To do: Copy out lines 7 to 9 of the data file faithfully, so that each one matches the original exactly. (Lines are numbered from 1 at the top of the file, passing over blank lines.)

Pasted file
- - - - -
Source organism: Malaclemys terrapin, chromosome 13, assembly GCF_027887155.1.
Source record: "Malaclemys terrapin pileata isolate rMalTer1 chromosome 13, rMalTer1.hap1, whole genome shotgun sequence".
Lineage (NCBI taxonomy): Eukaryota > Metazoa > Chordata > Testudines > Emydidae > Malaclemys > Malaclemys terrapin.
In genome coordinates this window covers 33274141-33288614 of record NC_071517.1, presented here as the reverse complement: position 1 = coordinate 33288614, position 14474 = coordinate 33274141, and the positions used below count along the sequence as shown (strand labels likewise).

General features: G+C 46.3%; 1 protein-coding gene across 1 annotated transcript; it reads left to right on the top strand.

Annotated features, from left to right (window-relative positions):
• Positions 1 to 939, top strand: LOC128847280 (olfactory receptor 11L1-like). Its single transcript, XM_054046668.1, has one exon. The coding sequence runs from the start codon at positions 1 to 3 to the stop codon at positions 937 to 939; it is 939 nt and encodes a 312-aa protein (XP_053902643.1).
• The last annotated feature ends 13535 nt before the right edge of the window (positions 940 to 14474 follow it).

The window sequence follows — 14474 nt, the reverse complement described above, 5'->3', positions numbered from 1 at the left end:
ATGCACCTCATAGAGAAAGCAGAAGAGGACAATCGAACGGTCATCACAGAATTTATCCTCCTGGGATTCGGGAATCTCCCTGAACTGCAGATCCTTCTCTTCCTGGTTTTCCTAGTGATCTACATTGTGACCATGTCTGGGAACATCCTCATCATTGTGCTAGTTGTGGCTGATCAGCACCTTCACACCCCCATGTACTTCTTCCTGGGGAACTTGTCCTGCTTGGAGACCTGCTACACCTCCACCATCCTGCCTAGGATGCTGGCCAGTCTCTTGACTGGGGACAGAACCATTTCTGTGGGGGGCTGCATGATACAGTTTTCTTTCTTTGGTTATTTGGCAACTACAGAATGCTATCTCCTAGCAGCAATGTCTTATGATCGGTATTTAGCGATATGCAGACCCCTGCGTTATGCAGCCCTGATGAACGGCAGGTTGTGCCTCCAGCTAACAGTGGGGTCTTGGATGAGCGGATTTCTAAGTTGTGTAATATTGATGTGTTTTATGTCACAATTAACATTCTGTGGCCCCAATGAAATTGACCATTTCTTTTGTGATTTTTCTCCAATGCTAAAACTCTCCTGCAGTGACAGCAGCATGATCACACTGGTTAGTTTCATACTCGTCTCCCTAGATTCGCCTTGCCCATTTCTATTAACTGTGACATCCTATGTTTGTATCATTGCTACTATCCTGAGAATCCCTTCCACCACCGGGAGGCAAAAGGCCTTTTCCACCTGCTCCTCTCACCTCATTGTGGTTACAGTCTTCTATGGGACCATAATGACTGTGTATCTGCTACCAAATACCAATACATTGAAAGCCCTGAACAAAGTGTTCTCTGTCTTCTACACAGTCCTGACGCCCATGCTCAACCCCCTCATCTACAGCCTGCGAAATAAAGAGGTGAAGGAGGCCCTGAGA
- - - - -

• Positions 1 to 939, top strand: LOC128847280 (olfactory receptor 11L1-like). Its single transcript, XM_054046668.1, has one exon. The coding sequence runs from the start codon at positions 1 to 3 to the stop codon at positions 937 to 939; it is 939 nt and encodes a 312-aa protein (XP_053902643.1).
• The last annotated feature ends 13535 nt before the right edge of the window (positions 940 to 14474 follow it).

The window sequence follows — 14474 nt, the reverse complement described above, 5'->3', positions numbered from 1 at the left end: